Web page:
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Everybody’s favourite place to escape, the sandy, car-free isle of Rotto, has been winning the hearts of visitors for more than a century. Take a short boat trip across the turquoise waters and pick up your hire bike to explore the island at your own pace.

Known to the local Noongar people as Wadjemup, Rottnest is believed to have separated from the mainland about 7000 years ago, and now lies a tantalising 19km off the Perth coastline – just a short ferry ride away.

The coral reefs surrounding Rottnest are fed by the warm Leeuwin current, meaning the waters are populated by a teeming array of colourful marine life – boasting a diversity second only to that found in Shark Bay in the state’s far north.

Rottnest’s popularity is as enormous as the island is small, yet you can always find a secluded stretch of white sand. There are 63 beaches and 20 bays crammed into an area just 11km long and 4.5km at its widest point. Most people are drawn to the sheltered swimming holes near Thomson Bay, where the ferries arrive and depart, or Geordie Bay, a secondary hub 2km away.

But there are more treasures to be found by those who are willing to pedal their bikes a little further afield – from historical monuments, inland salt lakes and secret fishing spots, to mysterious diving wrecks and coral playgrounds.

Visitors are guaranteed to fall in love with the island’s famous and friendly quokkas. They inspired the name ‘Rottnest’, which translates to ‘rat’s nest’ in Dutch.


Rottnest is a place where families and friends can stay in neighbouring cabins and share barbecues on the verandah after long days of swimming and snorkelling in the sun. Book self-catered accommodation through the Rottnest Island Authority, from modern units to north-facing heritage cottages at Geordie Bay, or a 50-bed hostel and a camping ground near The Basin. Serviced rooms are available at the Rottnest Hotel. Rottnest Lodge offers a pool, bars and a variety of comfy rooms.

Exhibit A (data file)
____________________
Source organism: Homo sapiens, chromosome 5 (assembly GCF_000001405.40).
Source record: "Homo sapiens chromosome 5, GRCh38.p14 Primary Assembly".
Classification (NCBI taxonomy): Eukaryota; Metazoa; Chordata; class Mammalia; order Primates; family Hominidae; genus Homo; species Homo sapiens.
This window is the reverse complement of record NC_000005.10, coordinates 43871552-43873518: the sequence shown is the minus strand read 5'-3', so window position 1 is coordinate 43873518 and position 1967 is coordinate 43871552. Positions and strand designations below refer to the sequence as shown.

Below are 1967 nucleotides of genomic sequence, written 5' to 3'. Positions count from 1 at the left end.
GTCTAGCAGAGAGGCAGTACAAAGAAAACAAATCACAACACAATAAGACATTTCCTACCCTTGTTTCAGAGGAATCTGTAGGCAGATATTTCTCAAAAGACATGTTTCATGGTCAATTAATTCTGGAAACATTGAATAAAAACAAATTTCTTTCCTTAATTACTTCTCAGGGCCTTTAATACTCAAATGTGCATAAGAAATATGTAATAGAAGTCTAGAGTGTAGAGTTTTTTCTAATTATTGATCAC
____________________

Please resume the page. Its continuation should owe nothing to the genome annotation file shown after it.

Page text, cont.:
Getting there

If you are travelling light with a party of five or six, arrive by air taxi, charter plane, private boat or helicopter. Otherwise, take a ferry from Perth, Hillarys Boat Harbour or Fremantle.

Accessible travel

Rottnest Fast Ferries are wheelchair-accessible, and the island has wide paths, ramps, and toilet facilities. The visitor centre has a complimentary buggy, adult tricycles, electric scooters and beach wheelchairs. The Rottnest Island Authority and Rottnest Lodge offer accommodation with wheelchair access.

Rottnest travel tips

  • If you’re visiting Rottnest with a family in tow a great beach to head to is The Basin. It’s safe and it’s beautiful with calm, shallow waters. Perfect for young children.
  • Only came for the day, but packed for a week? No worries – there are coin-operated lockers available so you can explore the island unencumbered.

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